PATTERNS OF BIRTH OUTCOMES AT PUBLIC HOSPITALS IN MEKELLE TOWN, TIGRAY REGION, ETHIOPIA, 2013: A CASE-CONTROL STUDY


Demelash Zeleke, Haftu Berhe, Alemseged Aregay and Hailemariam Berhe

ABSTRACT
Background: Birth outcomes are the most important vital statistics used to assess maternal and child health programmes. Adverse birth outcomes in developing countries, such as Ethiopia, far outweigh those of developed countries where most pregnancies are planned, complications are few and outcomes are generally favorable for both mother and infant. 
The aim of this study was to assess the Patterns of birth outcomes in public hospitals in Mekelle town.
Methods: A hospital based case control study was done in April 2013 at public hospitals in Mekelle town, Tigray regional state. Cases were mothers who had adverse birth outcomes during delivery in hospitals between January, 2011 to December, 2012 and controls were mothers who gave normal live birth in the same hospitals during same period. Simple random sampling method was used to select the case and controls. A ratio of three controls to one case was considered to assure sufficient sample size. Data were entered, cleared and analyzed using SPSS window 20. Data are described and presented in text, graphs and tables.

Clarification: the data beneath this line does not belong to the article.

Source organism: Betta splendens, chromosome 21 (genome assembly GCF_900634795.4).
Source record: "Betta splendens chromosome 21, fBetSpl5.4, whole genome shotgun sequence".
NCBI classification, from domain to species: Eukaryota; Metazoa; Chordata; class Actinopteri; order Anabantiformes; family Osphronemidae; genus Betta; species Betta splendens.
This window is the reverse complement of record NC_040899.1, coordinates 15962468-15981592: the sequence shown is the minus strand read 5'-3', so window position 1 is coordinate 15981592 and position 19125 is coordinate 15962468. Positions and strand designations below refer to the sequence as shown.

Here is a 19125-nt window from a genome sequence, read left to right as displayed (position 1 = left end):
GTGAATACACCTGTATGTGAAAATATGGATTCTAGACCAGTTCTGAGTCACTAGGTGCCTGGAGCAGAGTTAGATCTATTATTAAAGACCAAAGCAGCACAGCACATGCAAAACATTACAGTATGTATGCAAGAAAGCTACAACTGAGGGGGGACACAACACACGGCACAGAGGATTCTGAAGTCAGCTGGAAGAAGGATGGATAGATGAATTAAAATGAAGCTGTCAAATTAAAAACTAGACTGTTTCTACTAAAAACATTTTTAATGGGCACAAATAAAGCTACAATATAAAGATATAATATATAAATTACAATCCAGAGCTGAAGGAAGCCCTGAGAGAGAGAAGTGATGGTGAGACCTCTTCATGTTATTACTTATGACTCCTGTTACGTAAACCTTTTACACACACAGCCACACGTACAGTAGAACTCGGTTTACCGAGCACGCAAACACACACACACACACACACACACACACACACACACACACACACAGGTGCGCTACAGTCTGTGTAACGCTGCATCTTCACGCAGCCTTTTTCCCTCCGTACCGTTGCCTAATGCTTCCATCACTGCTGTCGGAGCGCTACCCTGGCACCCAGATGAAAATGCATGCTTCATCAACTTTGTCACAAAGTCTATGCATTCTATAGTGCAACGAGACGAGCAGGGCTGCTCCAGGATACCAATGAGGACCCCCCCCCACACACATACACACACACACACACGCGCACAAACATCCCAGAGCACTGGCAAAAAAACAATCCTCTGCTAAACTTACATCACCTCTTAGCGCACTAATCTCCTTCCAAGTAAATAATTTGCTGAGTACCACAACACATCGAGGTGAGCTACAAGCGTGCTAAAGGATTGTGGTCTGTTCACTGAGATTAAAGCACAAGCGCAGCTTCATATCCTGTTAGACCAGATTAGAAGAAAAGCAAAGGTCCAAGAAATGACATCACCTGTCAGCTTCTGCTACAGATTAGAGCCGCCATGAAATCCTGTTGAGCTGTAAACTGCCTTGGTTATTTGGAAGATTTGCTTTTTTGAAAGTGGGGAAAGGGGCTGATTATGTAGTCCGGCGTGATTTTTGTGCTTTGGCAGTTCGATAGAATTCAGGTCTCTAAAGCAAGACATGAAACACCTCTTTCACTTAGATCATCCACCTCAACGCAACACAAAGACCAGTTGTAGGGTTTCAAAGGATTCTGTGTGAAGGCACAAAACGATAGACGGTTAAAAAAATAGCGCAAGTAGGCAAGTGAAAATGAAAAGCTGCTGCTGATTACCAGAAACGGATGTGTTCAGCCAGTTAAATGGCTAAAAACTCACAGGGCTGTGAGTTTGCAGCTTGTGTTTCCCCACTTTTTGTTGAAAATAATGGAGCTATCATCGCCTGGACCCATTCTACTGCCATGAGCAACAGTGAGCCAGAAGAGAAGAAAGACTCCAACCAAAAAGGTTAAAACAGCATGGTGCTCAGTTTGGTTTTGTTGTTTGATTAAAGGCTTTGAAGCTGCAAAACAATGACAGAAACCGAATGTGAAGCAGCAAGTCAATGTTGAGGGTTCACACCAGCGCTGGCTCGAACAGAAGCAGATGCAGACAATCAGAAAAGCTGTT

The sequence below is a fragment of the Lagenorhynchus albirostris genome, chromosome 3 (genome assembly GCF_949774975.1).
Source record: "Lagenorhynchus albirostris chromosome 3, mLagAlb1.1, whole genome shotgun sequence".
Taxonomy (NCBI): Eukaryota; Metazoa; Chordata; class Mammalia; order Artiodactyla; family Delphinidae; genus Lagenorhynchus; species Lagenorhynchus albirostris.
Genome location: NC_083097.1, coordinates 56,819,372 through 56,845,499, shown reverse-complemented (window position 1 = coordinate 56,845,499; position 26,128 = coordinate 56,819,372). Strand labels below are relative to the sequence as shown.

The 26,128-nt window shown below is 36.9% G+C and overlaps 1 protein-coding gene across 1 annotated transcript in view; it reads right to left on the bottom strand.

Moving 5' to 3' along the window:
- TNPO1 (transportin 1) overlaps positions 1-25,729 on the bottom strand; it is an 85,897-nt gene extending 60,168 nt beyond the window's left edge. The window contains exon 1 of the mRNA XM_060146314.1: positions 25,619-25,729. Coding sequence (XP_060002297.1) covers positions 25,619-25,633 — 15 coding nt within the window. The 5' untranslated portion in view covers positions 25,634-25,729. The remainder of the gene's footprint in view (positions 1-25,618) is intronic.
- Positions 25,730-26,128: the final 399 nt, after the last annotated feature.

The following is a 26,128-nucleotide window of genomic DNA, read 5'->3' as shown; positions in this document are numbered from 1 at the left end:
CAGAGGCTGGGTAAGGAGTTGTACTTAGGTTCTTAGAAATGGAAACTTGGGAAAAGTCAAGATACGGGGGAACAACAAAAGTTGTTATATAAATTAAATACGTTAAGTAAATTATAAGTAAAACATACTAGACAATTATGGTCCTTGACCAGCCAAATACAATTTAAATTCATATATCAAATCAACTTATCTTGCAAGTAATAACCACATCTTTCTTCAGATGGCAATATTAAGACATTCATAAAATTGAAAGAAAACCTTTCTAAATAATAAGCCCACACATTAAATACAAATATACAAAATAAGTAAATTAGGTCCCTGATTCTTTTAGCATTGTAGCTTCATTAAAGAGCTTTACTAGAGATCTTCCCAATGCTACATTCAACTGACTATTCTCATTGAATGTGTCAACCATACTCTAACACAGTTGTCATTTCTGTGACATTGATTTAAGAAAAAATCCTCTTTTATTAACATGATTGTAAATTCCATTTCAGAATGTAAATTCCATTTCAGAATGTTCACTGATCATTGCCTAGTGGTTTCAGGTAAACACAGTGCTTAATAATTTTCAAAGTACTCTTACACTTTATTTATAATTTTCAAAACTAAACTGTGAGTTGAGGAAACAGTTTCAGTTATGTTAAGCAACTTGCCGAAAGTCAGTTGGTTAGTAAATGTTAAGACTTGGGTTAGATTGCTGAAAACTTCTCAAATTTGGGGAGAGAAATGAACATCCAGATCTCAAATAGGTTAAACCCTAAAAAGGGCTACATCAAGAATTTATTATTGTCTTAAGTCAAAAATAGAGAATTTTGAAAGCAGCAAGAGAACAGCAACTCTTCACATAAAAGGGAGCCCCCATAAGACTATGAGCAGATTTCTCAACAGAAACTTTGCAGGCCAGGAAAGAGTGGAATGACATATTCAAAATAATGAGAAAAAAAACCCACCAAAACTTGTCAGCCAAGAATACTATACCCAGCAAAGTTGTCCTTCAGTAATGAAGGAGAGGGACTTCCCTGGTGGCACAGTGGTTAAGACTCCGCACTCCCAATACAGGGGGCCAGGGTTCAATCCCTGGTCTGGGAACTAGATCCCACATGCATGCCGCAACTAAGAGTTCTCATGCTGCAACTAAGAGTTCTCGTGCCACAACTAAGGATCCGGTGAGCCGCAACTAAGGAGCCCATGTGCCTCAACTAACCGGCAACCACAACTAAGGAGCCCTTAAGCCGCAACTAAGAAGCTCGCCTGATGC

Result: A total of 85 case and 255 controls were included in the study. The mean age of the study subjects were 28.2 (range15-41) years of cases and 27.7(range17-45) years of controls respectively. During the study period patterns of birth outcomes were almost stable.  Majority of the adverse birth outcomes were perinatal deaths which accounts 22(62.9%) for 2011 and 31(62.0%) for 2012. common. Therefore, this finding suggests that improving health service availability and strengthening of basic emergency obstetric services  and strengthening of maternal & child health services including family planning services is essential.
Conclusion: In this study perinatal death was found to be predominant and among the perinatal  death  in  the  cases  still  birth   was common. Therefore, this finding suggests that improving health service availability and strengthening of basic emergency obstetric services  and strengthening of maternal & child health services including family planning services is essential.
Key words: Patterns, birth outcomes, associated factor